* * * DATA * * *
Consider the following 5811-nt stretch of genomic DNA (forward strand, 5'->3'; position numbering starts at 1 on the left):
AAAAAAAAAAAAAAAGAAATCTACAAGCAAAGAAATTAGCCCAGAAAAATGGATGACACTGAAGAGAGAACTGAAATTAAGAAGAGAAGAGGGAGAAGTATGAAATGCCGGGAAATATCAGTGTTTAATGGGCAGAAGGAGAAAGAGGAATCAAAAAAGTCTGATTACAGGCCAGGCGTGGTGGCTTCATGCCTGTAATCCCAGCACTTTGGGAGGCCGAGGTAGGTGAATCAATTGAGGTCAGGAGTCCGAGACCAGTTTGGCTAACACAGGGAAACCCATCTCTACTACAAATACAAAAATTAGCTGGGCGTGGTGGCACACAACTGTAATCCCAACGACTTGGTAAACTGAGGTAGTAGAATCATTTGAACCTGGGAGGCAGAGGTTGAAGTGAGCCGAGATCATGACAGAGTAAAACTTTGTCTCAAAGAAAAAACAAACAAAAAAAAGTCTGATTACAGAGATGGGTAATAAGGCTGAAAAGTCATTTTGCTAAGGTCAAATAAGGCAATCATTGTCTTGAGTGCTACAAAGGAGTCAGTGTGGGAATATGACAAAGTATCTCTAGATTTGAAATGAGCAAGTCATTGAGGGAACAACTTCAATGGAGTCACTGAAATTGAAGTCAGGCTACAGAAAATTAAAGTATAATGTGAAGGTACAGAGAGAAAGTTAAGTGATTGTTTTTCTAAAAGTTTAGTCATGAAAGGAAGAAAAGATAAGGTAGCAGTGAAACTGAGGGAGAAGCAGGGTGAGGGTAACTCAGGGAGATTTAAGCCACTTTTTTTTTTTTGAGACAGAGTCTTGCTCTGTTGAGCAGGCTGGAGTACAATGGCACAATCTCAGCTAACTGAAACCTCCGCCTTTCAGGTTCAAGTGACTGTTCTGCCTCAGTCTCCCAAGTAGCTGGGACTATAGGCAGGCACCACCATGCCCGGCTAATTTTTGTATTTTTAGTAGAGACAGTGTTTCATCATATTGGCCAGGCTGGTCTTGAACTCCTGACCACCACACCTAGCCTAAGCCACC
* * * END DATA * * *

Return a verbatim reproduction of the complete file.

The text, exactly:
Consider the following 5811-nt stretch of genomic DNA (forward strand, 5'->3'; position numbering starts at 1 on the left):
AAAAAAAAAAAAAAAGAAATCTACAAGCAAAGAAATTAGCCCAGAAAAATGGATGACACTGAAGAGAGAACTGAAATTAAGAAGAGAAGAGGGAGAAGTATGAAATGCCGGGAAATATCAGTGTTTAATGGGCAGAAGGAGAAAGAGGAATCAAAAAAGTCTGATTACAGGCCAGGCGTGGTGGCTTCATGCCTGTAATCCCAGCACTTTGGGAGGCCGAGGTAGGTGAATCAATTGAGGTCAGGAGTCCGAGACCAGTTTGGCTAACACAGGGAAACCCATCTCTACTACAAATACAAAAATTAGCTGGGCGTGGTGGCACACAACTGTAATCCCAACGACTTGGTAAACTGAGGTAGTAGAATCATTTGAACCTGGGAGGCAGAGGTTGAAGTGAGCCGAGATCATGACAGAGTAAAACTTTGTCTCAAAGAAAAAACAAACAAAAAAAAGTCTGATTACAGAGATGGGTAATAAGGCTGAAAAGTCATTTTGCTAAGGTCAAATAAGGCAATCATTGTCTTGAGTGCTACAAAGGAGTCAGTGTGGGAATATGACAAAGTATCTCTAGATTTGAAATGAGCAAGTCATTGAGGGAACAACTTCAATGGAGTCACTGAAATTGAAGTCAGGCTACAGAAAATTAAAGTATAATGTGAAGGTACAGAGAGAAAGTTAAGTGATTGTTTTTCTAAAAGTTTAGTCATGAAAGGAAGAAAAGATAAGGTAGCAGTGAAACTGAGGGAGAAGCAGGGTGAGGGTAACTCAGGGAGATTTAAGCCACTTTTTTTTTTTTGAGACAGAGTCTTGCTCTGTTGAGCAGGCTGGAGTACAATGGCACAATCTCAGCTAACTGAAACCTCCGCCTTTCAGGTTCAAGTGACTGTTCTGCCTCAGTCTCCCAAGTAGCTGGGACTATAGGCAGGCACCACCATGCCCGGCTAATTTTTGTATTTTTAGTAGAGACAGTGTTTCATCATATTGGCCAGGCTGGTCTTGAACTCCTGACCACCACACCTAGCCTAAGCCACC